Without going into all the details, because that would be a book length manuscript, this has meant: learning about somatic healing practices via multiple conferences and workshops on trauma and the nervous system, losing my knee-jerk distrust of conventional medicine when I had found doctors (mostly all women) who I could trust, figuring out how to align their suggestions with my own body and reintroducing Ayurvedic and Chinese medicine, which also turned out to be super helpful. Then topping it all off with an excellent occupational therapist who does craniosacral work. And telling everyone involved what I was doing.


I had to learn to trust my own body to tell me what it needed, while simultaneously not believing the CPTSD amygdala "smoke alarm" that is always stuck in the on position telling me I am in danger. I have to do a lot of interventions on myself to turn off the alarm. However, I also discovered the hard way a couple times, knowing when to listen to it. Because if you have a faulty smoke alarm, the answer is not to throw out the alarm system, but instead to somehow adjust it so you can tell when there is actual danger. (Eg: go to the ER after a TIA and take the meds you need to stabilize your body, and later on: listen to your body when it says don't want the heart monitor implant. Didn't listen and it caused pain and needed to be removed. Just like I knew would happen but overrode the fear, because I was in a trust-the-doctors phase. That is cool, but I needed to trust my body instead. And as I knew deep down would happem, the heart monitor found nothing, because that was not the problem. A painful month long lesson learned the hard way.)


I had to learn to slow down. I had to spend a whole year Not teaching yoga, and instead re-teach myself yoga that could work with this newly configured body. Only now a year later can I even conceive of taking yoga classes, because I needed to embed necessary adjustments.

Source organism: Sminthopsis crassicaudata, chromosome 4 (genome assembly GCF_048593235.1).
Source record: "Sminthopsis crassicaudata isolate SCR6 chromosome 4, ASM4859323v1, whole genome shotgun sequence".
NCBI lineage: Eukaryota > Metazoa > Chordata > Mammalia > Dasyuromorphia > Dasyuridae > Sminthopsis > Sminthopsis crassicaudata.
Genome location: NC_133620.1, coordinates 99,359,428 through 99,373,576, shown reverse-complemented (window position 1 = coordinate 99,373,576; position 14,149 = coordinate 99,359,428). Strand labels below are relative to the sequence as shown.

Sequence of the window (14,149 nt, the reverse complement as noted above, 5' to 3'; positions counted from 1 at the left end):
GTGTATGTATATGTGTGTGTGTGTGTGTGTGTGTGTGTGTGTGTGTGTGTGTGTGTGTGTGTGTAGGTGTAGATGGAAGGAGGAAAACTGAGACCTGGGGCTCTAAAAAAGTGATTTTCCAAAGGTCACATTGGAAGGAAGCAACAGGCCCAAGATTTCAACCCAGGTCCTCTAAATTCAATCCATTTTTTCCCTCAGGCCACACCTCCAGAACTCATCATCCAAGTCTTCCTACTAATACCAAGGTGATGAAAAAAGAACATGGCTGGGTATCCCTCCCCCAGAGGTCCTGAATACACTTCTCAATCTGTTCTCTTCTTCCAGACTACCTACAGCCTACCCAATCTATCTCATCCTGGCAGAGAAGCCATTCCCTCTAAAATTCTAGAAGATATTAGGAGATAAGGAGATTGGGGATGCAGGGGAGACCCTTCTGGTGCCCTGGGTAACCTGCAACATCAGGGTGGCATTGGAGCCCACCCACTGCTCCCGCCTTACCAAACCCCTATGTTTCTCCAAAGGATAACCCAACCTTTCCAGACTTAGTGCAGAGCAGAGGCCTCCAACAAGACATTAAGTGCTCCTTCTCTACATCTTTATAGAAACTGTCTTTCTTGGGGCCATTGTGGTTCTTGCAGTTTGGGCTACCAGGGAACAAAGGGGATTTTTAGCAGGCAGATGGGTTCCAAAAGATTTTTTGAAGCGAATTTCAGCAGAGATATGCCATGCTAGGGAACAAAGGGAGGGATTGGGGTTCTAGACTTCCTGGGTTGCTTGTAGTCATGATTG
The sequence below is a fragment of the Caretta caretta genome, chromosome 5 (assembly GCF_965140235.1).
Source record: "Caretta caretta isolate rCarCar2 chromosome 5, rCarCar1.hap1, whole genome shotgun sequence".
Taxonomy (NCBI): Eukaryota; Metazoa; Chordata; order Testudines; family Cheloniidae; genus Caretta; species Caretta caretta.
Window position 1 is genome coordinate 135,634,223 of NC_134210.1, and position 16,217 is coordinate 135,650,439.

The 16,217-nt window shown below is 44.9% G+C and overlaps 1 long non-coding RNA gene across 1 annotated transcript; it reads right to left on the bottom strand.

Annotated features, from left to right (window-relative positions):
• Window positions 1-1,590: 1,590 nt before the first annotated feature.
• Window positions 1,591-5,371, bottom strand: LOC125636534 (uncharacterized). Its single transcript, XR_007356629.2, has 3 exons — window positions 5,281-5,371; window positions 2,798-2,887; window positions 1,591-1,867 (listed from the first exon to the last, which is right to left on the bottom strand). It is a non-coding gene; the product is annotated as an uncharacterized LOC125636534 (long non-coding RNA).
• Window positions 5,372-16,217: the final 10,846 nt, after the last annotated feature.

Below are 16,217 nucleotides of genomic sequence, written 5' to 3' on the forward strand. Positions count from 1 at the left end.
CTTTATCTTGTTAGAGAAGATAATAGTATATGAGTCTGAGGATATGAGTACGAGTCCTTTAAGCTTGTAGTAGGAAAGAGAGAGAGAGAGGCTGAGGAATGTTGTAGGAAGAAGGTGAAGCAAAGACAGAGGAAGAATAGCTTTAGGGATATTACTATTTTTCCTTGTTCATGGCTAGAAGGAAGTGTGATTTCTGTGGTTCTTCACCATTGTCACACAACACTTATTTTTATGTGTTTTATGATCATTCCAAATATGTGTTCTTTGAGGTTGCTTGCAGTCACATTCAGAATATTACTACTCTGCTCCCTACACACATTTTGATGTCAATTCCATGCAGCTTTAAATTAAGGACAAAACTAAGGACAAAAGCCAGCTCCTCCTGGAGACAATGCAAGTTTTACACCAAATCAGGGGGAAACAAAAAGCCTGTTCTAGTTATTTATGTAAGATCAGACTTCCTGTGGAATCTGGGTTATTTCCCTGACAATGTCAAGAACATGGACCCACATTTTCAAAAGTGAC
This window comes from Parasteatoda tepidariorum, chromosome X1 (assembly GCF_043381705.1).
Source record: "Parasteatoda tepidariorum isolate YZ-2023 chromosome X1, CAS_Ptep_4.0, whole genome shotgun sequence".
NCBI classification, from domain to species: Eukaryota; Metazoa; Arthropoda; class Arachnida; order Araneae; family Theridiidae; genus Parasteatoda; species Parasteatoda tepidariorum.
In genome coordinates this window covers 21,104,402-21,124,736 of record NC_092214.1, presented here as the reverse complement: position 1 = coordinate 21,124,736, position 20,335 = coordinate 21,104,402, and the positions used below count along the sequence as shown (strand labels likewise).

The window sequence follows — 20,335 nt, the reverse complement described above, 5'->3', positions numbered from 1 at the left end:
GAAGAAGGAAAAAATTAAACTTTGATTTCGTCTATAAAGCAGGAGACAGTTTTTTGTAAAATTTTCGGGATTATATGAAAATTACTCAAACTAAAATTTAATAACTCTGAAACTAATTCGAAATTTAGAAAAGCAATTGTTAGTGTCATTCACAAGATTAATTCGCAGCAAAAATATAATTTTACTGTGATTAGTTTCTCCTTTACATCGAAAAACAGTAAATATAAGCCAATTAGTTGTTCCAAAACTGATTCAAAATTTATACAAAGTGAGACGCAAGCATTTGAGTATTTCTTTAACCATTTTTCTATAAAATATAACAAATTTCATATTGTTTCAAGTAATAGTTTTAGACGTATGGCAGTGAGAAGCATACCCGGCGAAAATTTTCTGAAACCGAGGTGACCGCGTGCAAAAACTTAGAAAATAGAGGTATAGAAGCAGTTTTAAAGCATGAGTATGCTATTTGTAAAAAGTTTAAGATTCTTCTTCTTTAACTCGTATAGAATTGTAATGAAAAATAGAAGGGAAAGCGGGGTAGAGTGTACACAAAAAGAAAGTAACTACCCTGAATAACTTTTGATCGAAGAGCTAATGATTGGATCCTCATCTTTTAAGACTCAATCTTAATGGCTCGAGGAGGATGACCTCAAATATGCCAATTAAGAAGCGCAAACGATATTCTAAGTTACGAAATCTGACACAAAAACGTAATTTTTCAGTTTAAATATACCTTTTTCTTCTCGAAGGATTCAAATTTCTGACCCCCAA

I needed every meditation technique in my arsenal to make it through an incredibly long MRI sequence, which included a break to talk to the radiologist wherein no one seemed to be around and I was stuck in the machine. I have had to learn the ins and outs of arterial systems and how I can support them. The difference between dangerous and not dangerous chest pain, the different between emergent and symptomatic neurological systems. I have needed to talk myself out of the idea I was going to die at night in order to go to sleep.


In the midst of all this, I began teaching my writing workshop and coaching writers again, though I found I could not do that and my own writing simultaneously. Not enough energy or creative bandwidth. And I have had no energy to drum up any more business. I have had to learn patience. Anyone who knows me knows this is not a strong suit.


Then gifts: started painting again. Didn't see that coming. Connecting with people who live further away on Zoom. Being able to offer coaching and workshops to anyone because of Zoom. And while it is only now almost fully back, experiencing over many months my body heal. It has been healing in increments, but it's healing enough now that I can go off certain medications and have enough energy to contemplate going back to a large writing project. I still have some neurological symptoms, but they are a lot less. In order to help with all this, I had to do a deep dive into my nervous system and have learned a lot about ways to address default settings. And understand default settings are not the same as factory settings. They can be remapped, even if it takes a lot of time.


Gradually, gradually, I am creeping back out into the world, first on walks and on the phone, and now that I have been fully vaccinated, will also include seeing people in a room at the same time and in real space.